Letter from the editor:
We are delighted to present the Columbia University Press Middle East Studies catalog of new books for 2019-2020. The books gathered here span many fields in Middle East studies—literary studies, philosophy, religion, history, sociology, and politics—and reflect the interdisciplinary and global approach of our list.
2019 marks the release of a landmark primary source studies text from Columbia, The Empires of the Near East and India: Source Studies of the Safavid, Ottoman, and Mughal Literate Communities, edited by Hani Khafipour. This unique, comprehensive volume collects a wide array of newly translated texts from three major empires from the fifteenth through eighteenth centuries, accompanied by scholarly essays illuminating the historical significance of each work. Other new humanities releases of note include M’hamed Oualdi’s microhistory of social and imperial mobility in A Slave Between Empires: A Transimperial History of North Africa; Raja Adal’s Beauty in the Age of Empire: Japan, Egypt, and the Global History of Aesthetic Education, a global study of the diffusion and transformation of aesthetic ideals on the edges of the colonial world; and Hamid Dabashi’s The Shahnameh: The Persian Epic as World Literature, a celebration of the origins and legacy of a world literature classic.
We also offer several important new works on the religions and religious philosophy of the Middle East, in keeping with a long tradition of such offerings at the press. Zahra Ayubi’s Gendered Morality: Classical Islamic Ethics of the Self, Family, and Society and Anna M. Gade’s Muslim Environmentalisms: Religious and Social Foundations both look at pressing contemporary intellectual concerns through the lens of Islamic religious tradition. In philosophy, Wael B. Hallaq’s latest work, Reforming Modernity: Ethics and the New Human in the Philosophy of Abdurrahman Taha, explores the uniqueness of contemporary Arab thought through the work of Islamic philosopher Abdurrahman Taha.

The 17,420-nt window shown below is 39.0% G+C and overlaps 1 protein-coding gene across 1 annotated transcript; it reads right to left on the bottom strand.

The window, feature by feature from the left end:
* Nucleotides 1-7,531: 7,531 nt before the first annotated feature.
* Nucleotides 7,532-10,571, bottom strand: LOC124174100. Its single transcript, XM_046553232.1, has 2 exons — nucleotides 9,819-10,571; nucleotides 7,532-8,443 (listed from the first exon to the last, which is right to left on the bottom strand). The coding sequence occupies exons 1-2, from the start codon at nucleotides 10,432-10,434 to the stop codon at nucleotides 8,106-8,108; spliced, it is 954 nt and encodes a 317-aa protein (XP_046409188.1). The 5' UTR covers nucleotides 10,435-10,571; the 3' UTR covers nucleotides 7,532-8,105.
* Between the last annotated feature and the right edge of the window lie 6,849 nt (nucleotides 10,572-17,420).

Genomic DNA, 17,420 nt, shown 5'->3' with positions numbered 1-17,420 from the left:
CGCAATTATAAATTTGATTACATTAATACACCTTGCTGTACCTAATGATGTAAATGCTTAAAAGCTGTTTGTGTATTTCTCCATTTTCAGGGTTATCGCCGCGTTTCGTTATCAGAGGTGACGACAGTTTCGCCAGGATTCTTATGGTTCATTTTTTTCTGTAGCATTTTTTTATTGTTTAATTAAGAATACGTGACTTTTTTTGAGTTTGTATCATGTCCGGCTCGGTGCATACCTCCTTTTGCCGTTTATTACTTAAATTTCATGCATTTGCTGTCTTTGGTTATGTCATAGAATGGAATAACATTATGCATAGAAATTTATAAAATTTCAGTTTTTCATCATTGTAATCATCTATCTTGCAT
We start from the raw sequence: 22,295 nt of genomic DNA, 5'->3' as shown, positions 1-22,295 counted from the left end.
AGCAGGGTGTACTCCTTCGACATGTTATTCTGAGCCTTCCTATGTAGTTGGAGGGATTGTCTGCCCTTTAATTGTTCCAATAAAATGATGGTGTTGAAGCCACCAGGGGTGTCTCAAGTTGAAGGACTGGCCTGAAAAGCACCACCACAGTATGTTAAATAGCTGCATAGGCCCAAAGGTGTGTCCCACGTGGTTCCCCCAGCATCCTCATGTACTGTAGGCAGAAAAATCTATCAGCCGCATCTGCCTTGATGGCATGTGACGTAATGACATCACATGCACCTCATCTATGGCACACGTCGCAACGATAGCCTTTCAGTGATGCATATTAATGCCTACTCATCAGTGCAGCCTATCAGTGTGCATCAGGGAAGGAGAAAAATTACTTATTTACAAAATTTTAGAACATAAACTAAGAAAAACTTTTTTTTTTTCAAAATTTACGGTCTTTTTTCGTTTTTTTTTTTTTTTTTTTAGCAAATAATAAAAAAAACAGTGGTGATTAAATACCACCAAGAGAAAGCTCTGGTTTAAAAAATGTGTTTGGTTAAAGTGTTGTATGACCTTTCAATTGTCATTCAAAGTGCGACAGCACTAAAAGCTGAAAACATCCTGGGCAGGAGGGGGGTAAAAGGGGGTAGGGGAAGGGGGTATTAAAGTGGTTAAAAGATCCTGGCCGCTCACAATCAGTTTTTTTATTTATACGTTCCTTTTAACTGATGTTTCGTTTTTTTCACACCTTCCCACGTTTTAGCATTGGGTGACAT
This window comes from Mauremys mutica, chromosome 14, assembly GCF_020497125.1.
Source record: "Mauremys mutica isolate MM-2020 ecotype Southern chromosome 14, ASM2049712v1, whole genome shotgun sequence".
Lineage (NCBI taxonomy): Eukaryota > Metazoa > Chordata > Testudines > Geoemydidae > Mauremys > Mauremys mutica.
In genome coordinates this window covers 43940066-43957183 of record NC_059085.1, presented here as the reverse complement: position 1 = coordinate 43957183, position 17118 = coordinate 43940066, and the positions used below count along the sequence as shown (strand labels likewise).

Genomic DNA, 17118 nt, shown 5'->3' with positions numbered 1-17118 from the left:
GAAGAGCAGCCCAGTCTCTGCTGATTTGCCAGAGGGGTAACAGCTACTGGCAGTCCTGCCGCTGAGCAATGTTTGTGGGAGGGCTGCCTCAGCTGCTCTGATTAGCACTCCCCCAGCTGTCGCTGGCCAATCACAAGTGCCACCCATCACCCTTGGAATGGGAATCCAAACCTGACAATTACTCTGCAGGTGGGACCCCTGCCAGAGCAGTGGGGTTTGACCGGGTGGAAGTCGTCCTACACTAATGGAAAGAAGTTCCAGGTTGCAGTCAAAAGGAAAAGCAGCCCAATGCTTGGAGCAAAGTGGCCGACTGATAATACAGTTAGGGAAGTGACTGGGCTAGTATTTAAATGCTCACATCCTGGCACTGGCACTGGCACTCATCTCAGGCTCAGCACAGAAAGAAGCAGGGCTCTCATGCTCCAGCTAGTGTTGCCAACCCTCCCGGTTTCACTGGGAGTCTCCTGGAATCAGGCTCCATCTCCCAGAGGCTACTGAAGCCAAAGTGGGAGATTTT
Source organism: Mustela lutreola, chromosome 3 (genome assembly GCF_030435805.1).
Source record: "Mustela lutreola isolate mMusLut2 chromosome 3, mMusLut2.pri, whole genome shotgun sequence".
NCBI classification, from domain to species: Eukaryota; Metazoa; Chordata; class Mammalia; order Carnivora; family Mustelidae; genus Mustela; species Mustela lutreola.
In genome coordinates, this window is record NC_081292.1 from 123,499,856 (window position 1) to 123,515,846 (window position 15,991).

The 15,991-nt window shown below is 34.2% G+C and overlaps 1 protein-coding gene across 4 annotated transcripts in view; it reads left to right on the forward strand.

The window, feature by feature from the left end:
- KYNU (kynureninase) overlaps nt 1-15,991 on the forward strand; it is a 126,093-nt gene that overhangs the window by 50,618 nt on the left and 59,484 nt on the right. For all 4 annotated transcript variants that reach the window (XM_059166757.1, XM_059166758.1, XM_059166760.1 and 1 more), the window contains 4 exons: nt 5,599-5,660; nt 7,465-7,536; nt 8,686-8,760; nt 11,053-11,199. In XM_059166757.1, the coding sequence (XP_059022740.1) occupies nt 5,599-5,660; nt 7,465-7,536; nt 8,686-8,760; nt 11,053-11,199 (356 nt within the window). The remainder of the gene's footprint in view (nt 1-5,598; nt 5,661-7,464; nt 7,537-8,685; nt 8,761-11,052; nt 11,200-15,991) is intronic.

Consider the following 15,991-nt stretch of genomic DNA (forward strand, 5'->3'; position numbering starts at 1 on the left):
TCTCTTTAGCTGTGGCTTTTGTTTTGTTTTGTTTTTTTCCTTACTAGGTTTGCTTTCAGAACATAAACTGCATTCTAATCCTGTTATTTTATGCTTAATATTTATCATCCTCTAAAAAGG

Finally, in the social sciences, Columbia authors continue to unpack the complexities of politics and society in an ever-changing region. Jim Krane provides an insightful analysis of the inner workings of oil-rich Gulf states in Energy Kingdoms: Oil and Political Survival in the Persian Gulf. Mohammad Ayatollahi Tabaar’s Religious Statecraft: The Politics of Islam in Iran brings insider knowledge to our understanding of the interplay of religion and power in the Iranian state. And Mansoor Moaddel’s The Clash of Values: Islamic Fundamentalism Versus Liberal Nationalism takes an empirical approach to understanding how the conflict between fundamentalism and liberalism defines politics in the region to this day.
We hope you share our enthusiasm for these books and the course they mark for the future of our list.